Young American Inertia Captured on Photo Booth

In 2006, Apple began including built-in cameras and the Photo Booth application on the MacBook, an upgrade not available in the previous iBook line. These laptops were extremely popular among inbound college freshman, like myself at the time, especially those arriving at private liberal arts or art schools. The upgraded technology captured many “spontaneous” poses between friends but also the quieter, self-reflexive hours spent alone in front of the screen. Never before has history or the internet been so flush with documents of young American inertia.

Photo Booth has transformed modern self-awareness by supplying us with a cache of semi-permanent self-portraits. The photos are somehow more honest than those in a conventional mirror, as we now spend more time at our computers than in any other setting. It is laudable to ignore the tiny, ever-present lens on your laptop, but the type of person who outwardly prides him or herself on never having opened the application is almost as pretentious as the person who claims to be disinterested in his or her own reflection. The crime of owning too many mirrors is equal to that of feigning blindness.

If you are a student, ex-student, or now unemployed, you have most likely used Photo Booth to capture your non-essential moments. You may look at your likeness on the screen and might think quizzically this is how my computer sees me or during a bleaker moment this is what I look like for the majority of my day. Unlike other personal photography, these images are not records of cherished relationships and important events. The focus is on the banal and cosmetic. They allow you to study your eyeliner, the angles that suit you best and your general disposition.

It is a pleasing revelation when you learn that everyone you know is participating in this same documentary. The scene goes something like this:

Your friend also owns a Mac and they have asked you to put on some music while they step out of the room. Your intention might have been as innocent as to check yourself out before their return, but you find yourself doing what you know you should not. Once inside, you cannot help but excavate another person’s private moments. You’re not sure if it is better or worse that this person you are examining is your close friend.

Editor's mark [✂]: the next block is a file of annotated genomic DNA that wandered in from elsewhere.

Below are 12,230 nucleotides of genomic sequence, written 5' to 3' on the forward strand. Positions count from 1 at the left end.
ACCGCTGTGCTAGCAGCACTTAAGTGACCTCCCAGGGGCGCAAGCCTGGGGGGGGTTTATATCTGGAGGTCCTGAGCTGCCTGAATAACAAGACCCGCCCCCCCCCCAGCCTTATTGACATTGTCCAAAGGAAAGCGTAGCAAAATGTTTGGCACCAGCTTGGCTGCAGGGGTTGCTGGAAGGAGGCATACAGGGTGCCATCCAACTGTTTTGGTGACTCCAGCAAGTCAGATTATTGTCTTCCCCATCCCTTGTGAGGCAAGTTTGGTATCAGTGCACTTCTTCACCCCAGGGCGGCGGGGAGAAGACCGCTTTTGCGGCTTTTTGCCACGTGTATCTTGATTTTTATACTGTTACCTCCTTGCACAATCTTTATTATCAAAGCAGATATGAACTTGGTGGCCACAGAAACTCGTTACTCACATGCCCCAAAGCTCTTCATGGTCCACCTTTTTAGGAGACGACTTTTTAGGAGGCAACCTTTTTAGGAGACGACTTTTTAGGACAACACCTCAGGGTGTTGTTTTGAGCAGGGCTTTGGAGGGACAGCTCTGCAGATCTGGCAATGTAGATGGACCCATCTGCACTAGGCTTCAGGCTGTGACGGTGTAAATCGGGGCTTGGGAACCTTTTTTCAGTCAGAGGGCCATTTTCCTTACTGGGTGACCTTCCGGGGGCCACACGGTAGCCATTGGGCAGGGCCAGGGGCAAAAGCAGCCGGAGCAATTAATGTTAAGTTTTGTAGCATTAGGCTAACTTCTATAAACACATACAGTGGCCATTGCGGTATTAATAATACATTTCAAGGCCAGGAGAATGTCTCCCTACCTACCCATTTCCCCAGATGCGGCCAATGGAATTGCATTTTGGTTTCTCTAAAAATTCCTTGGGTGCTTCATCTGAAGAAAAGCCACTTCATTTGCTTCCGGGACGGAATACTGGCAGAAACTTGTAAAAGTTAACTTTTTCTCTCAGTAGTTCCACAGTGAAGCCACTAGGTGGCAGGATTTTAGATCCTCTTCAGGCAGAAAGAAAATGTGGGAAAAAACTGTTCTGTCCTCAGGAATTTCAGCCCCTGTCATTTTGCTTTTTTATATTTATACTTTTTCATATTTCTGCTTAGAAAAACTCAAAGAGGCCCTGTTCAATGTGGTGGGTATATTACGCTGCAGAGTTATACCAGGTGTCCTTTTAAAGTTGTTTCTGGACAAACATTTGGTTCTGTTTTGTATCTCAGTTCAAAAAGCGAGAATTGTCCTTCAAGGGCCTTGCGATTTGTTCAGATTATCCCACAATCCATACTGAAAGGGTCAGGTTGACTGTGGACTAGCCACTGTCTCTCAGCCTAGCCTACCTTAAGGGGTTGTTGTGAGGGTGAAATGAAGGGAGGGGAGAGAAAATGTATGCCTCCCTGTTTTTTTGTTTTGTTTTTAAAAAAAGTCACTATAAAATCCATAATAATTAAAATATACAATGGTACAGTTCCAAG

You browse the album of photos that were not instantly deleted. Your friend is a creature of habit and the scenery is immediately recognizable. He is in his bedroom, sitting in the same chair or on the bed where you are currently are, or his former bedroom from a past apartment, or the Bobst library. The background is relatively unchanged as is your friend’s expression.

If your friend is a straight male, there are probably only a few photographs, if any at all. The only thing that seems to vary is the color and sleeve-length of his shirt. Based on these details you can vaguely detect the season it was when the photo was taken. If he has a beard, you can see its growth progression. If you are lucky, you might be able to scroll through all of the photos like a time-lapse film. After seeing this, you may be reminded of the popular YouTube video by Noah Kalina, the guy who took a self-portrait everyday for six years, or the parody featuring Homer Simpson. (Kalina and friends have capitalized the meme and our generation’s self-obsession by developing an iPhone app that allows the user to perfectly align their face in the frame).

If your friend is a girl, there is a little more variety in her hairstyles and outfits. She may also have some full-body shots of her wearing heels or pictures of her holding up props within arm’s length of her desk (pencils, books, records, bongs, etc). Be warned, it is possible there are some potentially embarrassing photos of her semi-nude either alone or with a boyfriend. The word “embarrassing” is used lightly and, of course, without judgment. For some reason, unearthing a revealing photo is more likely if she is single.

A few minutes have gone by and you feel bored or guilty about your discovery and decide to quit before you’ve seen too much. You hear your friend approaching and press CMD+Q. It is up to you whether you acknowledge the photos in conversation. Most likely you will not. Thought Catalog Logo Mark

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